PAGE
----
What is their favorite vegetable?  We send them off with lots of melons and sweet corn, their favorites among what we grow.  They are most excited for the corn, telling us they roast it and eat it sprinkled with cheese, salt and chile peppers. 

Thanks for reading.
Beth and Steve

Veggie List & Veggie Notes
Week #20, September 28/29, 2023

– Weekly shares
– BiWeekly/ green
– Sampler/ D group

Green cabbage
Cauliflower, 1 head
Broccoli, 1 head
Leek, 1 or 2
Acorn squash, 2, ‘Starry Night’ or ‘Jester’ or ‘Carnival’
Green beans, ~1 lb
Frying peppers, ~4 ct
Oranos snack peppers, several
Jalapeno chile, 1
Garlic, 1 head 

Next week’s box will probably contain cauliflower, winter squash, peppers and more.

Cauliflower and broccoli – Storage:  Refrigerate.

Leeks (look like big scallions) – These alliums have a milder flavor than onions.  Nonetheless, they can be used in recipes that call for onions.  To wash, split the leek lengthwise, from the green tops about halfway to the base, leaving the base intact.  Rinse well under running water, separating the layers to flush.  If necessary, split the leek further if soil has penetrated more than halfway down the leek.  Shake dry.  Leeks are generally eaten cooked.  They can be sauteed, steamed or roasted.  Intact leeks will store 2 to 3 weeks if covered loosely and refrigerated.  The outer leaves will yellow.  Just peel off and discard those yellow leaves.  The inner layers will be fine.

Winter squash – Store at room temperature.

Oranos snack peppers (sweet, orange) – Everyone gets a handful of Oranos snack peppers.  These are sweet and wonderful for snacking, loaded with flavor but sparse seeds.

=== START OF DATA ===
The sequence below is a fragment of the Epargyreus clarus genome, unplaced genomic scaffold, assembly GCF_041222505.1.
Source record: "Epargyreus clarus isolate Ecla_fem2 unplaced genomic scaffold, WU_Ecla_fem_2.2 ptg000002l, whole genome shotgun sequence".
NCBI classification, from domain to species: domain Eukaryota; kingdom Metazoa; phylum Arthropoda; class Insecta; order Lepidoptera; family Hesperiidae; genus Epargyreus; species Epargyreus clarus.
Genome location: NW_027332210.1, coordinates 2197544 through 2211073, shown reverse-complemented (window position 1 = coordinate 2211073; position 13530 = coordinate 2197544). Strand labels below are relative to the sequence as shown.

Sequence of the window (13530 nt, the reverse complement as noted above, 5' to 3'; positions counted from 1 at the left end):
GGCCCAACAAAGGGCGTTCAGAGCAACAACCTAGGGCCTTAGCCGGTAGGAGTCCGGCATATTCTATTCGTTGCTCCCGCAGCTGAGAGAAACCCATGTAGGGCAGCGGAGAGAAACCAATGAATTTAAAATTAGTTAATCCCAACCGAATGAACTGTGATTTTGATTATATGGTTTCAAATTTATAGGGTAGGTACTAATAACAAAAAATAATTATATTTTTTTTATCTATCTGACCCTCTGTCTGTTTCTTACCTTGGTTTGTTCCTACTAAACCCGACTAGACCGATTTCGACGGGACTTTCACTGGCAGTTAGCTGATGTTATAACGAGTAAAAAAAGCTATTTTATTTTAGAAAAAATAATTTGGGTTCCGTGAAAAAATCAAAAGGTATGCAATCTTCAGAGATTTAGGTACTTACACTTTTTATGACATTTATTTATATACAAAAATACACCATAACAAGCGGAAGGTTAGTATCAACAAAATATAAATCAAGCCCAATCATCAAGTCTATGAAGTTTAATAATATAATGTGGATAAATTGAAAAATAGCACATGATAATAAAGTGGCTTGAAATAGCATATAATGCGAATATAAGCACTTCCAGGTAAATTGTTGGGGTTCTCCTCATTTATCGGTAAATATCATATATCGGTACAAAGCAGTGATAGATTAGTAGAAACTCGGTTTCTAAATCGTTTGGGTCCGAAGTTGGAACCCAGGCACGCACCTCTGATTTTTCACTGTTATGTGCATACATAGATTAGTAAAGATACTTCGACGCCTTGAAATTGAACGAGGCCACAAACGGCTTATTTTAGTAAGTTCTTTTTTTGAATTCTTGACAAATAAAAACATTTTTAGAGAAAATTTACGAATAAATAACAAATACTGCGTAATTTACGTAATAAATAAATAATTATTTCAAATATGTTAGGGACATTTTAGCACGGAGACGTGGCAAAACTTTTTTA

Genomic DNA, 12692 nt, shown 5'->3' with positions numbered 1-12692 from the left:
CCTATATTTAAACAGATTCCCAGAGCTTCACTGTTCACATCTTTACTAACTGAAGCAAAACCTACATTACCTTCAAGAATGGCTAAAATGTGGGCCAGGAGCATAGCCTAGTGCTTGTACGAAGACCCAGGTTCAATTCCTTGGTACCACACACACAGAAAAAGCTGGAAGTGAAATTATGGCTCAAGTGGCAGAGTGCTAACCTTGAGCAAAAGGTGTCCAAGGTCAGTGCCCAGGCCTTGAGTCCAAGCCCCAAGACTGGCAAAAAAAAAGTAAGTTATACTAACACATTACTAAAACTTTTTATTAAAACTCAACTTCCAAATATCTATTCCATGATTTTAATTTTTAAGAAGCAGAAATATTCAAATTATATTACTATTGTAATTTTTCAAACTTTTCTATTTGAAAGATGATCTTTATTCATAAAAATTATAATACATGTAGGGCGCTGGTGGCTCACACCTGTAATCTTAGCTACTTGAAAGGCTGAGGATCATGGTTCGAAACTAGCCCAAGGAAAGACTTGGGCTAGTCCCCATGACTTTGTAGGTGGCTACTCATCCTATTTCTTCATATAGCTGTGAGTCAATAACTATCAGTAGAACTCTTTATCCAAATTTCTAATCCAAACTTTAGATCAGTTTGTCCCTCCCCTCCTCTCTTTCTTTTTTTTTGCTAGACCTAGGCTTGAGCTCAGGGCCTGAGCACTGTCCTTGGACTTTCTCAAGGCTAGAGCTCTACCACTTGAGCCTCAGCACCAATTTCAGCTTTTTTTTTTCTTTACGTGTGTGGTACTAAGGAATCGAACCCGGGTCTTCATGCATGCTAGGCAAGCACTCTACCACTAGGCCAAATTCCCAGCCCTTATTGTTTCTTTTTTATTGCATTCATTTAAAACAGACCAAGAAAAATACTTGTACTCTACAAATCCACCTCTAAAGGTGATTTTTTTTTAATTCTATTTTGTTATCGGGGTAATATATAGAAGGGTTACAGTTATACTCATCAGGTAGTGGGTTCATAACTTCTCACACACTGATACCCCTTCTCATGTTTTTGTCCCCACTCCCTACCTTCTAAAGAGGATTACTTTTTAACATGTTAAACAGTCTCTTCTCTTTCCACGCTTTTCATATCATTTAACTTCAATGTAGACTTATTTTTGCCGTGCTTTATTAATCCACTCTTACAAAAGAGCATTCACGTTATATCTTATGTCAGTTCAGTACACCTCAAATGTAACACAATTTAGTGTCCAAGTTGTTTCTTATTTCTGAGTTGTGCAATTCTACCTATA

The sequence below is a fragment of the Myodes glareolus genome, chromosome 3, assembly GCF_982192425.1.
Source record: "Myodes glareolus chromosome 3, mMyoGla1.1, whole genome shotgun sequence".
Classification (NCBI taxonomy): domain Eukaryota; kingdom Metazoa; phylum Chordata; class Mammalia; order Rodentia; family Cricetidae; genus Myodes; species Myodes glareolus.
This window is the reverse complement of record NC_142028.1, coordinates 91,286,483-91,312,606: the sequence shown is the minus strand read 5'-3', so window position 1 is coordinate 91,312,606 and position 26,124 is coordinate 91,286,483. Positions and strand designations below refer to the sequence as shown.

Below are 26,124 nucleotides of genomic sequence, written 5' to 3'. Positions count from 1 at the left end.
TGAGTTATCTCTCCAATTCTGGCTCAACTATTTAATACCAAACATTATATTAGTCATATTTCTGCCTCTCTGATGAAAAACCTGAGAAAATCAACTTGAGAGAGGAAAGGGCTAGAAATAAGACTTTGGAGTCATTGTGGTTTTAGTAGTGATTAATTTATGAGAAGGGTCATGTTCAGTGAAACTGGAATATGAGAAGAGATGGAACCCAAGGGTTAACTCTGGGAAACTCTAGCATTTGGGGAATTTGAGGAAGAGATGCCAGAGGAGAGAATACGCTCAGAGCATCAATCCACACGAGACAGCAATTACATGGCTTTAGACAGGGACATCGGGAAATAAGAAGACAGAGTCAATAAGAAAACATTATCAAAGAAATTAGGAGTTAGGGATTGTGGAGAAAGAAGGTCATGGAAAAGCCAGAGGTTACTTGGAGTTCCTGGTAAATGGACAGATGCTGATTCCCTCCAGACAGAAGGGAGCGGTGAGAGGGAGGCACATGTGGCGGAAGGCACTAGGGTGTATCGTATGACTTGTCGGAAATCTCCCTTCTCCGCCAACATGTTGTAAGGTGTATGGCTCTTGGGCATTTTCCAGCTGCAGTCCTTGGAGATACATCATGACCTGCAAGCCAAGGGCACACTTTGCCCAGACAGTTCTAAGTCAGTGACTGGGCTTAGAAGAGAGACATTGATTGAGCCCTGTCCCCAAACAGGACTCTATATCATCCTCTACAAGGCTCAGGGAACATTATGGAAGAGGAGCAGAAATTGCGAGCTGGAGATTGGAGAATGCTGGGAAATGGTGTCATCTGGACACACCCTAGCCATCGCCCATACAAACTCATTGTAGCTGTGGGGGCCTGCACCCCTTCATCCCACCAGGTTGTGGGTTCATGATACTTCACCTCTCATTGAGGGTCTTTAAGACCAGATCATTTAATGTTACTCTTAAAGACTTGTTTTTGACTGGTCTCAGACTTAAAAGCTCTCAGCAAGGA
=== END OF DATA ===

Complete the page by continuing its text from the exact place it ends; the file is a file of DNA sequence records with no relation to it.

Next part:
Jalapeno chile – These are small, green and shiny.  Some have a red tip.  These are the only hot pepper in the box.

Garlic – This is the German Extra Hardy variety, with large cloves.  FYI, some heads look odd because they dried slower than I would have liked.

Oranos snack peppers


Winter squash and pecan pate with crackers and baguette

Winter Squash & Pecan Pâté

Don’t let the name pâté put you off—this savory squash dip is made with 100% plants! It’s creamy, nutty, and tangy, with a subtle sweetness from the squash and roasted alliums. Served with crackers or crostini, it would be a lovely appetizer for a fall gathering.

Prep time: 15 minutes
Cook time: 45 minutes
Serves 8

1 cup raw pecan halves
1 acorn squash
½ medium onion, cut into 4 wedges
4 garlic cloves, unpeeled
¼ cup extra-virgin olive oil, plus more for drizzling
2 tablespoons apple cider vinegar
1 teaspoon dried thyme
1 teaspoon ground cumin
¾ teaspoon sea salt, plus more for sprinkling